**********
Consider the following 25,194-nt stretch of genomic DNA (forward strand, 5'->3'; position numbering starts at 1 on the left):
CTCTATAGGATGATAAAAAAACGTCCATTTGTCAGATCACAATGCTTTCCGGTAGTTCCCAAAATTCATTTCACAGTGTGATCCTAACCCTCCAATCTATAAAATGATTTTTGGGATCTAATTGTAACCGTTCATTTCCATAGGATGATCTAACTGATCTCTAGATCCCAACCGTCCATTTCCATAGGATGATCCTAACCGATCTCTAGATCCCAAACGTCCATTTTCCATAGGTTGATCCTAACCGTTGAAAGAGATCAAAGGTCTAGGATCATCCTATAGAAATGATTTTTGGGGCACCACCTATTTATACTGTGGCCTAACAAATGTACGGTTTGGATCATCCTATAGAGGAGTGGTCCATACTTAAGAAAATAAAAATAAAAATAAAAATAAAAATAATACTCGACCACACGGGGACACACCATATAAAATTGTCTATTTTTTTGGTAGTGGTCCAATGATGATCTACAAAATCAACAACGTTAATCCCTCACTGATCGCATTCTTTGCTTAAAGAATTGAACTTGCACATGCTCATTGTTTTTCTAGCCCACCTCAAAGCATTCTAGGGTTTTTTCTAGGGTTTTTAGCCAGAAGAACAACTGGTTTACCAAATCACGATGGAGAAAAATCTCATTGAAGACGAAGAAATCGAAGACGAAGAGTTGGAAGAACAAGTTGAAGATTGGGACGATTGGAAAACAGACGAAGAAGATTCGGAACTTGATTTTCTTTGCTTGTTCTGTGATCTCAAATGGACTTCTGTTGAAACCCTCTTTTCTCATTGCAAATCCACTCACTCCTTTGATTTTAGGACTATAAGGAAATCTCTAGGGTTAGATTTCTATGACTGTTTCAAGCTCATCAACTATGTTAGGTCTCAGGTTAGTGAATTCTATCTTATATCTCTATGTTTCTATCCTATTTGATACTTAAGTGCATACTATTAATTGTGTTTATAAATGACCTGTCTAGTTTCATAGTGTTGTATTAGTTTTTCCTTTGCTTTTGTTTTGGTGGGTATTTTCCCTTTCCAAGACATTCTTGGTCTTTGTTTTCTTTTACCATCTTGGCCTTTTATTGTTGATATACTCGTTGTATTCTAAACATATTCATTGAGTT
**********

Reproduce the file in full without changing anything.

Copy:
Consider the following 25,194-nt stretch of genomic DNA (forward strand, 5'->3'; position numbering starts at 1 on the left):
CTCTATAGGATGATAAAAAAACGTCCATTTGTCAGATCACAATGCTTTCCGGTAGTTCCCAAAATTCATTTCACAGTGTGATCCTAACCCTCCAATCTATAAAATGATTTTTGGGATCTAATTGTAACCGTTCATTTCCATAGGATGATCTAACTGATCTCTAGATCCCAACCGTCCATTTCCATAGGATGATCCTAACCGATCTCTAGATCCCAAACGTCCATTTTCCATAGGTTGATCCTAACCGTTGAAAGAGATCAAAGGTCTAGGATCATCCTATAGAAATGATTTTTGGGGCACCACCTATTTATACTGTGGCCTAACAAATGTACGGTTTGGATCATCCTATAGAGGAGTGGTCCATACTTAAGAAAATAAAAATAAAAATAAAAATAAAAATAATACTCGACCACACGGGGACACACCATATAAAATTGTCTATTTTTTTGGTAGTGGTCCAATGATGATCTACAAAATCAACAACGTTAATCCCTCACTGATCGCATTCTTTGCTTAAAGAATTGAACTTGCACATGCTCATTGTTTTTCTAGCCCACCTCAAAGCATTCTAGGGTTTTTTCTAGGGTTTTTAGCCAGAAGAACAACTGGTTTACCAAATCACGATGGAGAAAAATCTCATTGAAGACGAAGAAATCGAAGACGAAGAGTTGGAAGAACAAGTTGAAGATTGGGACGATTGGAAAACAGACGAAGAAGATTCGGAACTTGATTTTCTTTGCTTGTTCTGTGATCTCAAATGGACTTCTGTTGAAACCCTCTTTTCTCATTGCAAATCCACTCACTCCTTTGATTTTAGGACTATAAGGAAATCTCTAGGGTTAGATTTCTATGACTGTTTCAAGCTCATCAACTATGTTAGGTCTCAGGTTAGTGAATTCTATCTTATATCTCTATGTTTCTATCCTATTTGATACTTAAGTGCATACTATTAATTGTGTTTATAAATGACCTGTCTAGTTTCATAGTGTTGTATTAGTTTTTCCTTTGCTTTTGTTTTGGTGGGTATTTTCCCTTTCCAAGACATTCTTGGTCTTTGTTTTCTTTTACCATCTTGGCCTTTTATTGTTGATATACTCGTTGTATTCTAAACATATTCATTGAGTT